Sometimes a growth or tumor in the body, outside the intestine, pushes on the intestine to make the opening smaller. Or, the colon loses its muscle strength and can’t push hard enough for your dog to poop properly.
Enlarged prostate or lymph nodes
An enlarged prostate or lymph nodes sometimes partially block the colon. We find this condition in older male dogs.
A tumor in the rectal area can put pressure on the rectum and make it difficult for the feces to move through the rectum.
How to know if your dog is constipated
In order to know if your dog is constipated, you have to know what is normal for her. So, before you have a problem, you should be familiar with your dog’s routine. This isn’t hard. Just observe to see how often your dog has a bowel movement and how many times a day.
When a dog is constipated, he will either have infrequent or fewer bowel movements or he will have trouble moving his bowels.
Symptoms of dog constipation include:
- Straining to poop – Your dog is trying to poop, and it isn’t coming out easily.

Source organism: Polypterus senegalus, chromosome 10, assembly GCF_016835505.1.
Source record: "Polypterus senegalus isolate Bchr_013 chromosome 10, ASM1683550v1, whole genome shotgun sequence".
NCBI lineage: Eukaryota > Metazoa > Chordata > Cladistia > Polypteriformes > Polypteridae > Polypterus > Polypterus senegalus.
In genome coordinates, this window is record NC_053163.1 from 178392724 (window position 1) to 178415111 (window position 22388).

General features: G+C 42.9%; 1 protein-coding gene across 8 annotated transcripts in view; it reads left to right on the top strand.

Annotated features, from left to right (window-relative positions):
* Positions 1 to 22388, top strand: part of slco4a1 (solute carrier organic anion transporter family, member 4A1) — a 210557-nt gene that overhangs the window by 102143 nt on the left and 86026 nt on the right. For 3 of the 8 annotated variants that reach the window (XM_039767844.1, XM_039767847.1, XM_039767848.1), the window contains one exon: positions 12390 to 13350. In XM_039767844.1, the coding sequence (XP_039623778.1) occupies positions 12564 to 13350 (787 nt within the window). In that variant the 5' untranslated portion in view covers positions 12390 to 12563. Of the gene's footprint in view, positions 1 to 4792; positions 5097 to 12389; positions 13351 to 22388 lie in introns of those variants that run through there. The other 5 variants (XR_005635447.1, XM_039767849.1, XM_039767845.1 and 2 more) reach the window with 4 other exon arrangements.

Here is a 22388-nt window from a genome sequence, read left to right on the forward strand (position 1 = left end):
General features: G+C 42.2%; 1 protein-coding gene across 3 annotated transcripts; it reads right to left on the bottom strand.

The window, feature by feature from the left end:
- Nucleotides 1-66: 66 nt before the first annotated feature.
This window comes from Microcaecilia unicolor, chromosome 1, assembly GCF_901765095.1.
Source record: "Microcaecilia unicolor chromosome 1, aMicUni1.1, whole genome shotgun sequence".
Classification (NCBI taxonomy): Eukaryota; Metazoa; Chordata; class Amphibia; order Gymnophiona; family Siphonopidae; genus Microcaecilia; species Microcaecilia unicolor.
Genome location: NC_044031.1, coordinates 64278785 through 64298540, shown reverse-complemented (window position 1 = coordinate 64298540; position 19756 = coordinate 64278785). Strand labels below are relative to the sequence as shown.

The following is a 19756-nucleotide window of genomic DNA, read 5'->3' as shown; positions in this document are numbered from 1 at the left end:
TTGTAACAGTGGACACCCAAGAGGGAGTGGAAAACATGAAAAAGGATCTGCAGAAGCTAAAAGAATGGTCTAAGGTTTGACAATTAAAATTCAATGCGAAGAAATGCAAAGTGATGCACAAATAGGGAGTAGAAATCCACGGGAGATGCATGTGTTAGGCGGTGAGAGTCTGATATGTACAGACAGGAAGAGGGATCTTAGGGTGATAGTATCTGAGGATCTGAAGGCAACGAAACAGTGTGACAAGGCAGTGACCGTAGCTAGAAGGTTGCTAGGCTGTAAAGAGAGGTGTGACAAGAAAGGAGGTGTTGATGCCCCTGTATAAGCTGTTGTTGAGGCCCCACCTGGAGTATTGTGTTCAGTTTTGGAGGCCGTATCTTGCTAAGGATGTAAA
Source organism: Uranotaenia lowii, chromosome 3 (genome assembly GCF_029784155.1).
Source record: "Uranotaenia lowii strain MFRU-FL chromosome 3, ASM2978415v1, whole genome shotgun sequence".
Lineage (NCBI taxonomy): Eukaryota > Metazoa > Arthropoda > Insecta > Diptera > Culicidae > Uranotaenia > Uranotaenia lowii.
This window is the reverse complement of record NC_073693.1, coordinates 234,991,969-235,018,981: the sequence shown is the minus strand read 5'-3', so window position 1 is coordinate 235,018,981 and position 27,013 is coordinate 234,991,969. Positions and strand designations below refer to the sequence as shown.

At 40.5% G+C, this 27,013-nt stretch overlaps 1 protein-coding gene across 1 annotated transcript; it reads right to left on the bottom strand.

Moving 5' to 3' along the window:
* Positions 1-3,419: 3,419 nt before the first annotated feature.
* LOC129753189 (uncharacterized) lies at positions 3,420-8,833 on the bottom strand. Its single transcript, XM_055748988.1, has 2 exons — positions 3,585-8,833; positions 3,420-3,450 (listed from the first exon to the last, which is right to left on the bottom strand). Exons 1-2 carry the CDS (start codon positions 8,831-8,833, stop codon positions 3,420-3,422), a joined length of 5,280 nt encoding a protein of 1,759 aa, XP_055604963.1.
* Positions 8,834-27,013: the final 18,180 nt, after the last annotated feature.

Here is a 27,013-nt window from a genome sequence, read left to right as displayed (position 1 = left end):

- Anxiety when trying to go – Your dog may even whine or cry a bit when trying to poop.
- Poop may be thin or ribbon-like in appearance
- Loss of appetite
- Poop has a foul odor
- Lethargy or no energy
- Abdominal discomfort or pain
If your dog has a simple case of constipation, you’ll be able to handle it. If your dog does not have relief in a day or two, your vet may need to check him. The vet can confirm that there is fecal matter by feeling your dog’s abdomen and doing a rectal exam.
As a pet parent, you should not ignore your dog’s constipation. The longer poop stays in the colon, the drier, harder and more difficult to pass it becomes.
X-rays of the abdomen can confirm that your dog is retaining poop and will show if it contains objects like bone fragments.
Canine Constipation Treatment
If you think that your dog is constipated, you don’t have to take her to the vet right away. Most of the time, the issue is easily handled without taking extreme measures.
There are some simple steps that you can take to treat canine constipation:
Provide plenty of water
Make sure your Bichon Frise is hydrated. You can do this by providing water bowls in several locations, so water is freely available. Dogs like fresh water, so make it appealing by changing your dog’s water often. Another way to make sure your dog is getting plenty of fresh clean water is to use a pet drinking fountain.